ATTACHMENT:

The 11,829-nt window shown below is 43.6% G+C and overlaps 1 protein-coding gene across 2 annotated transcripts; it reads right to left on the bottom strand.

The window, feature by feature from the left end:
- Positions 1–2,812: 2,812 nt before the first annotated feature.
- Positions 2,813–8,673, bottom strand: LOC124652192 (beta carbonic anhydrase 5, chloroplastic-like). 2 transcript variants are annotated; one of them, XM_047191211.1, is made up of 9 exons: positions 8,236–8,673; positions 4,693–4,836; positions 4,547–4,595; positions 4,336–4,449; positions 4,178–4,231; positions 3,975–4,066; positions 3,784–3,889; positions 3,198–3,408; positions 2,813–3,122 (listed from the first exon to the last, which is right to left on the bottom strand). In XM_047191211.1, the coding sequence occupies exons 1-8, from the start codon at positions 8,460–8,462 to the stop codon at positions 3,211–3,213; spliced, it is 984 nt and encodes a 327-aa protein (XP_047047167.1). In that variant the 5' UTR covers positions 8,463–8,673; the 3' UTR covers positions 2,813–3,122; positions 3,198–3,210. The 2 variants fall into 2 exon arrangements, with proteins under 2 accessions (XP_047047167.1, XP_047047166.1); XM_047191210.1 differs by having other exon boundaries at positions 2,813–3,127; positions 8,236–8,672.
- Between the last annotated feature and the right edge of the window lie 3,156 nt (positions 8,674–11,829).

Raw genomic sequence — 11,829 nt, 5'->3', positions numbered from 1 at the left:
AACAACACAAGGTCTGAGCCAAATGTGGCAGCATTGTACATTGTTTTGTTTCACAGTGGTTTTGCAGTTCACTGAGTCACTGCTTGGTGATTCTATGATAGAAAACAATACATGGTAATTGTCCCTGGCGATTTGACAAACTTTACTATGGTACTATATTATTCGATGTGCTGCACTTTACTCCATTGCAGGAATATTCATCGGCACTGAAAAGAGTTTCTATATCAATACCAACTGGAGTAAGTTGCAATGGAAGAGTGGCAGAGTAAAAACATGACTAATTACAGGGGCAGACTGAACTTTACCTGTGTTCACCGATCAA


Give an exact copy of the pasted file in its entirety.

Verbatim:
The 11,829-nt window shown below is 43.6% G+C and overlaps 1 protein-coding gene across 2 annotated transcripts; it reads right to left on the bottom strand.

The window, feature by feature from the left end:
- Positions 1–2,812: 2,812 nt before the first annotated feature.
- Positions 2,813–8,673, bottom strand: LOC124652192 (beta carbonic anhydrase 5, chloroplastic-like). 2 transcript variants are annotated; one of them, XM_047191211.1, is made up of 9 exons: positions 8,236–8,673; positions 4,693–4,836; positions 4,547–4,595; positions 4,336–4,449; positions 4,178–4,231; positions 3,975–4,066; positions 3,784–3,889; positions 3,198–3,408; positions 2,813–3,122 (listed from the first exon to the last, which is right to left on the bottom strand). In XM_047191211.1, the coding sequence occupies exons 1-8, from the start codon at positions 8,460–8,462 to the stop codon at positions 3,211–3,213; spliced, it is 984 nt and encodes a 327-aa protein (XP_047047167.1). In that variant the 5' UTR covers positions 8,463–8,673; the 3' UTR covers positions 2,813–3,122; positions 3,198–3,210. The 2 variants fall into 2 exon arrangements, with proteins under 2 accessions (XP_047047167.1, XP_047047166.1); XM_047191210.1 differs by having other exon boundaries at positions 2,813–3,127; positions 8,236–8,672.
- Between the last annotated feature and the right edge of the window lie 3,156 nt (positions 8,674–11,829).

Raw genomic sequence — 11,829 nt, 5'->3', positions numbered from 1 at the left:
AACAACACAAGGTCTGAGCCAAATGTGGCAGCATTGTACATTGTTTTGTTTCACAGTGGTTTTGCAGTTCACTGAGTCACTGCTTGGTGATTCTATGATAGAAAACAATACATGGTAATTGTCCCTGGCGATTTGACAAACTTTACTATGGTACTATATTATTCGATGTGCTGCACTTTACTCCATTGCAGGAATATTCATCGGCACTGAAAAGAGTTTCTATATCAATACCAACTGGAGTAAGTTGCAATGGAAGAGTGGCAGAGTAAAAACATGACTAATTACAGGGGCAGACTGAACTTTACCTGTGTTCACCGATCAA